The Columbia Guide to Hiroshima and the Bomb (Columbia Guides to American History and Cultures) (Hardcover)
Few aspects of American military history have been as vigorously debated as Harry Truman's decision to use atomic bombs against Japan. In this carefully crafted volume, Michael Kort describes the wartime circumstances and thinking that form the context for the decision to use these weapons, surveys the major debates related to that decision, and provides a comprehensive collection of key primary source documents that illuminate the behavior of the United States and Japan during the closing days of World War II. Kort opens with a summary of the debate over Hiroshima as it has evolved since 1945. He then provides a historical overview of thye events in question, beginning with the decision and program to build the atomic bomb. Detailing the sequence of events leading to Japan's surrender, he revisits the decisive battles of the Pacific War and the motivations of American and Japanese leaders. Finally, Kort examines ten key issues in the discussion of Hiroshima and guides readers to relevant primary source documents, scholarly books, and articles.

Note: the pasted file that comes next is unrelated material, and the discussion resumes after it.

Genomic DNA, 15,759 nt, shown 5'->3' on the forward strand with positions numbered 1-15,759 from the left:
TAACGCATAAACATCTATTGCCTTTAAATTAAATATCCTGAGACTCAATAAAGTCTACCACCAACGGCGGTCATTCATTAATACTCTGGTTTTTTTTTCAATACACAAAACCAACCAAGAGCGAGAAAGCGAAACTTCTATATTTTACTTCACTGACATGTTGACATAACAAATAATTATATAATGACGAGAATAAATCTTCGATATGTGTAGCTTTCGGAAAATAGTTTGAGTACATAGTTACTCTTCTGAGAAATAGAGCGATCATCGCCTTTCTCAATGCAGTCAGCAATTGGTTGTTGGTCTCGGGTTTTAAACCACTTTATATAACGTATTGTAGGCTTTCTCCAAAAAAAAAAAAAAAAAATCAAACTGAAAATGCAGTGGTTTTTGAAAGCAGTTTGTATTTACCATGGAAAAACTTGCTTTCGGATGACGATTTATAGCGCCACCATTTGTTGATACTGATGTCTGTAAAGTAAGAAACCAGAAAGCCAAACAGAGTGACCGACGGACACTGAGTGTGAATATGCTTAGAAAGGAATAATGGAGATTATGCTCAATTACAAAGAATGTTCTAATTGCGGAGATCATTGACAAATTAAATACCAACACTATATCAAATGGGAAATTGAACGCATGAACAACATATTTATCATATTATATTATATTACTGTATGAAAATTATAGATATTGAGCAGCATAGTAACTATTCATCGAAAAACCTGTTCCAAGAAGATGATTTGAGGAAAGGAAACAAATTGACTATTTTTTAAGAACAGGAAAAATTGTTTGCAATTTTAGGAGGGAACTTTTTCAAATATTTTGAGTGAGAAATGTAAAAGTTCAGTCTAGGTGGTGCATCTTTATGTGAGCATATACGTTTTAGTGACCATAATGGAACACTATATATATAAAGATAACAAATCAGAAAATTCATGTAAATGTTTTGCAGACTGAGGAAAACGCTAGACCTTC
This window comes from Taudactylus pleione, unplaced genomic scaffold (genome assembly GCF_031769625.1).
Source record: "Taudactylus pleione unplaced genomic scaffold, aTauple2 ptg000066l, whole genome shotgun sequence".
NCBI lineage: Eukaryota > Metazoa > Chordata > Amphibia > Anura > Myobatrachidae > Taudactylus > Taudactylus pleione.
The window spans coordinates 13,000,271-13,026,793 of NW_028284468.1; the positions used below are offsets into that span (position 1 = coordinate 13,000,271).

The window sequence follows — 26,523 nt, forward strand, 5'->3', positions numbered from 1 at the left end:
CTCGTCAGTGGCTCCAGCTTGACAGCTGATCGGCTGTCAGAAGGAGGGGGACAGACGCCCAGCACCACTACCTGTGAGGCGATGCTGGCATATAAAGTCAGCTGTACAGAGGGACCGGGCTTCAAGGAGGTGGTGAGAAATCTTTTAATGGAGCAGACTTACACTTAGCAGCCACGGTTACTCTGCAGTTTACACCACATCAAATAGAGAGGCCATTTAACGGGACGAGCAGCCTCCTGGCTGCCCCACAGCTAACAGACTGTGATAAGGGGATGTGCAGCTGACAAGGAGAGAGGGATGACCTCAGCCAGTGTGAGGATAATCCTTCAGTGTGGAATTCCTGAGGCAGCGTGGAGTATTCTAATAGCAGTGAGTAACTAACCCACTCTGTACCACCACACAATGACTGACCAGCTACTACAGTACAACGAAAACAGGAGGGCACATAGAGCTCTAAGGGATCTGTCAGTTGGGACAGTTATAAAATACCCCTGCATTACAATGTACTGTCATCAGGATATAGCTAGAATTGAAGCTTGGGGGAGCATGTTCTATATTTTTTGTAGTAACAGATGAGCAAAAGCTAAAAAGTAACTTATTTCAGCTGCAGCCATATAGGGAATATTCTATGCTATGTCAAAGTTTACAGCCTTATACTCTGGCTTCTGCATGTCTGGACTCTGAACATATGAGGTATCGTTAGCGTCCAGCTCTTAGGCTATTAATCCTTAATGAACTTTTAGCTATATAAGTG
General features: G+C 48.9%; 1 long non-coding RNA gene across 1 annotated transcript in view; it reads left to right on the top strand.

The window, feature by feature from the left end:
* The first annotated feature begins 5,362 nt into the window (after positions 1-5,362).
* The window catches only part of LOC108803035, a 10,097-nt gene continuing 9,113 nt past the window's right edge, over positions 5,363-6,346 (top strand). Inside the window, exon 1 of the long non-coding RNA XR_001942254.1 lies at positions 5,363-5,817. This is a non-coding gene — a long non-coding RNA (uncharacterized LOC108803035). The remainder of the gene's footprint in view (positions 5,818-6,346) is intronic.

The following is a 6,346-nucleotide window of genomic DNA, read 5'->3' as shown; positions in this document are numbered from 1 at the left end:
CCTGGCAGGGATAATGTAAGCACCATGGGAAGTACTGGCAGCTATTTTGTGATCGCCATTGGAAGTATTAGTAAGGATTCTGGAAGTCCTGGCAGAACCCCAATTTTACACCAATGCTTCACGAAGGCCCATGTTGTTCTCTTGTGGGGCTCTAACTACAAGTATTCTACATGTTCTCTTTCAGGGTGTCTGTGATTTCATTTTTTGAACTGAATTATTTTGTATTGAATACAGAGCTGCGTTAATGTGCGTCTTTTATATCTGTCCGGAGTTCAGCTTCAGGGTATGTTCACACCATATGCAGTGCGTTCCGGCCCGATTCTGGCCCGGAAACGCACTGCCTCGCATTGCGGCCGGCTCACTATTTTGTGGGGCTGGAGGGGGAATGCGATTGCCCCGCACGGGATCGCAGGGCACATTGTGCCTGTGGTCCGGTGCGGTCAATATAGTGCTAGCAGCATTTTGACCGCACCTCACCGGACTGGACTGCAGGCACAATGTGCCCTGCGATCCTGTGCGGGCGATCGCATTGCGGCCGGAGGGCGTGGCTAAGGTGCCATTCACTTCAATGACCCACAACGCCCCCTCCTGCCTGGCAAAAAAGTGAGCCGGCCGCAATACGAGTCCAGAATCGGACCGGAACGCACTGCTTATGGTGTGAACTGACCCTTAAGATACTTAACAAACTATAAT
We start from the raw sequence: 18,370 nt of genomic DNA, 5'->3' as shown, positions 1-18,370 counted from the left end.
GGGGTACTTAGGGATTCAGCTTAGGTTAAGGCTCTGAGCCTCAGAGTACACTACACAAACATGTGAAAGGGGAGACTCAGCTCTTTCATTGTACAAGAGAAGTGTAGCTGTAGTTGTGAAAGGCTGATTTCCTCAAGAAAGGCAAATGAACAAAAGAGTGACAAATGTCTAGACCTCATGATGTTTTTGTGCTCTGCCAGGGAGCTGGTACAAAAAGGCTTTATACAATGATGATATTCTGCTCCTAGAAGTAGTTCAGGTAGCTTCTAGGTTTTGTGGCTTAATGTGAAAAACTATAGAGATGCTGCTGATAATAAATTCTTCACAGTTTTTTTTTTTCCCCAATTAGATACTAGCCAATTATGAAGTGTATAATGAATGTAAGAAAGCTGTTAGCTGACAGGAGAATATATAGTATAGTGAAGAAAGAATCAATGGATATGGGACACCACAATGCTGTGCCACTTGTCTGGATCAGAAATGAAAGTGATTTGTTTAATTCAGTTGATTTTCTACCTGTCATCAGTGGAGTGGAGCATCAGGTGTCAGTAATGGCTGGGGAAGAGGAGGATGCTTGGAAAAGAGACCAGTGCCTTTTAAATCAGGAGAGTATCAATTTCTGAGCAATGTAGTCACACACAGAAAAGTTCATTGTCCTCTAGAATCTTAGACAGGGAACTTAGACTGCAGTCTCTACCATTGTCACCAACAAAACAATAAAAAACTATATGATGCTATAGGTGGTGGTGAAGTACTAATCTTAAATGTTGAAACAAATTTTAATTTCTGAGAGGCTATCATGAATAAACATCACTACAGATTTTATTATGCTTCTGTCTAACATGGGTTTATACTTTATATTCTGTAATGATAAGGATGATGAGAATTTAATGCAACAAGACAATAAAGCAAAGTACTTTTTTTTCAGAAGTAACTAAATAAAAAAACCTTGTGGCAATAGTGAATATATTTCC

Michael Kort is professor of social science at Boston University's College of General Studies. He received his B.A. in history from Johns Hopkins University and his M.A. and Ph.D. in Russian history from New York University. He is the author of several books on the history of the Soviet Union and the Cold War, including The Soviet Colossus: History and Aftermath (sixth edition, 2006) and The Columbia Guide to the Cold War (1998). Michael Kort is a professor of social science at Boston University's College of General Studies. He is the author of several books on the Soviet Union and Cold War history including The Handbook of the Former Soviet Union; The Soviet Colossus: History and Aftermath; and The Columbia Guide to the Cold War.